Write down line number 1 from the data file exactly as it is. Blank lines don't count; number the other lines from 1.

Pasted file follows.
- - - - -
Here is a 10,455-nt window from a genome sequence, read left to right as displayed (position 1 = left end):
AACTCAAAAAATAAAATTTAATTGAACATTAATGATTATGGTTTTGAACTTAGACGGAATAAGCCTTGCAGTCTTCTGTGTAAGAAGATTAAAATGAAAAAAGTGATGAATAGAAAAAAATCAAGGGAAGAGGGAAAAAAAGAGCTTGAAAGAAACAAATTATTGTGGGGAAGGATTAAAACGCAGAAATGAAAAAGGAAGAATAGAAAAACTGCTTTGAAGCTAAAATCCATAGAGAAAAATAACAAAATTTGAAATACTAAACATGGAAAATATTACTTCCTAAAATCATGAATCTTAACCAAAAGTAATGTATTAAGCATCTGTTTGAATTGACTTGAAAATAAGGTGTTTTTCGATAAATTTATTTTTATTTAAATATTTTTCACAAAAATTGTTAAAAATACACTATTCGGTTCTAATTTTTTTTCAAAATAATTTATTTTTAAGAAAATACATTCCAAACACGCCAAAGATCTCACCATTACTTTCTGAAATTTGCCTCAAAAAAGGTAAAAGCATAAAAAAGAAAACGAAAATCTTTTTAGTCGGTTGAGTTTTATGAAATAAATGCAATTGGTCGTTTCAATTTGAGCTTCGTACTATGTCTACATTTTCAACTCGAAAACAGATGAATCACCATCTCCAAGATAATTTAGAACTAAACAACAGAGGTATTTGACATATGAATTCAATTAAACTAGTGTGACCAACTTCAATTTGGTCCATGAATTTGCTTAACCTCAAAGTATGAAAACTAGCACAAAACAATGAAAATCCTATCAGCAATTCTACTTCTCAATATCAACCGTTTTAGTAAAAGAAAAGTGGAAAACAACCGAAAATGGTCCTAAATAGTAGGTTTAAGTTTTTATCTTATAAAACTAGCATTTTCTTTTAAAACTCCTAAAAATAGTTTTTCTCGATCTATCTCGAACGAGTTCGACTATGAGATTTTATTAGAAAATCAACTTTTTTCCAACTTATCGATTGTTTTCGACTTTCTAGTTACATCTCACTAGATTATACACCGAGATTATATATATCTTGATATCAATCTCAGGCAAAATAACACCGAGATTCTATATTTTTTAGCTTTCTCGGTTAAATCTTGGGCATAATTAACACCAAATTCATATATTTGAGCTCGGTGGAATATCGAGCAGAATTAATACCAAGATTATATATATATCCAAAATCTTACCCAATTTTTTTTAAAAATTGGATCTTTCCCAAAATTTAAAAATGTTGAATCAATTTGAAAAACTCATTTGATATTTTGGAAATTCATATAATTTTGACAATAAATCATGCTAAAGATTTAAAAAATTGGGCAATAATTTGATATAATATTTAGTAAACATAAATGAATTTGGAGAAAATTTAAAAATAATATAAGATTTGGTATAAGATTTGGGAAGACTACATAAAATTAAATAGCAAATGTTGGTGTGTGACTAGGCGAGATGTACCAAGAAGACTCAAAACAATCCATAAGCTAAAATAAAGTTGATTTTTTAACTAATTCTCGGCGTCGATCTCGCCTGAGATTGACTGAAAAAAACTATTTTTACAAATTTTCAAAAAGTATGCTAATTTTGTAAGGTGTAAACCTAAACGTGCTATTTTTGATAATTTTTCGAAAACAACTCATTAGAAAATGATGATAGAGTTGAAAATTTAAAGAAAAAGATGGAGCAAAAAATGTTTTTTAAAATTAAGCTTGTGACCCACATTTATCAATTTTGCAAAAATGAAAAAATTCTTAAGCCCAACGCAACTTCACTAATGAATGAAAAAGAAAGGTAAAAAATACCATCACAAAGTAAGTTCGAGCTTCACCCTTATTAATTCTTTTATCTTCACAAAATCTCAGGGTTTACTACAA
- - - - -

Here is a 10,455-nt window from a genome sequence, read left to right as displayed (position 1 = left end):